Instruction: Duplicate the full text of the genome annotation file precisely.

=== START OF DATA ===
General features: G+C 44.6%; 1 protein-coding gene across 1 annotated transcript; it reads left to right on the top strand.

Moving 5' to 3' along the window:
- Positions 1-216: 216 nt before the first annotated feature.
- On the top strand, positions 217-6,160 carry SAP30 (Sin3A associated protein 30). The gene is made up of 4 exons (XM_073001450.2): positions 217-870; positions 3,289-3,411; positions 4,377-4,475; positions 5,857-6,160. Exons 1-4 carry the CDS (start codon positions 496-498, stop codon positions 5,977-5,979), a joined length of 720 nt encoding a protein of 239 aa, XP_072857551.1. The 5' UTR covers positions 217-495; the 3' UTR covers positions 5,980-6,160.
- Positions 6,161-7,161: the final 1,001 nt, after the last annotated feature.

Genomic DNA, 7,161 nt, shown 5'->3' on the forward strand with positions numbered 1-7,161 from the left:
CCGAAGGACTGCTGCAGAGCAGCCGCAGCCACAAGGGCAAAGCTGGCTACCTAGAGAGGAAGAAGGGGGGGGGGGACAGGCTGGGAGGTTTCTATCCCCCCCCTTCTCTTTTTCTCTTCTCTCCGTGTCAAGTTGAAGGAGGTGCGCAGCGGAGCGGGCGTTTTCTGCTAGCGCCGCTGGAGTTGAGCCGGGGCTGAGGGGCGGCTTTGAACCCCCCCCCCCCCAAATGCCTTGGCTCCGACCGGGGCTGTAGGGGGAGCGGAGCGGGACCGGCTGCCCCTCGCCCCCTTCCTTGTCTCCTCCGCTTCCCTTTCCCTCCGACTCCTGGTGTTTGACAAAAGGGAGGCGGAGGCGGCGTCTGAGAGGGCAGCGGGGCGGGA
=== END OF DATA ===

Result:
General features: G+C 44.6%; 1 protein-coding gene across 1 annotated transcript; it reads left to right on the top strand.

Moving 5' to 3' along the window:
- Positions 1-216: 216 nt before the first annotated feature.
- On the top strand, positions 217-6,160 carry SAP30 (Sin3A associated protein 30). The gene is made up of 4 exons (XM_073001450.2): positions 217-870; positions 3,289-3,411; positions 4,377-4,475; positions 5,857-6,160. Exons 1-4 carry the CDS (start codon positions 496-498, stop codon positions 5,977-5,979), a joined length of 720 nt encoding a protein of 239 aa, XP_072857551.1. The 5' UTR covers positions 217-495; the 3' UTR covers positions 5,980-6,160.
- Positions 6,161-7,161: the final 1,001 nt, after the last annotated feature.

Genomic DNA, 7,161 nt, shown 5'->3' on the forward strand with positions numbered 1-7,161 from the left:
CCGAAGGACTGCTGCAGAGCAGCCGCAGCCACAAGGGCAAAGCTGGCTACCTAGAGAGGAAGAAGGGGGGGGGGGACAGGCTGGGAGGTTTCTATCCCCCCCCTTCTCTTTTTCTCTTCTCTCCGTGTCAAGTTGAAGGAGGTGCGCAGCGGAGCGGGCGTTTTCTGCTAGCGCCGCTGGAGTTGAGCCGGGGCTGAGGGGCGGCTTTGAACCCCCCCCCCCCCAAATGCCTTGGCTCCGACCGGGGCTGTAGGGGGAGCGGAGCGGGACCGGCTGCCCCTCGCCCCCTTCCTTGTCTCCTCCGCTTCCCTTTCCCTCCGACTCCTGGTGTTTGACAAAAGGGAGGCGGAGGCGGCGTCTGAGAGGGCAGCGGGGCGGGA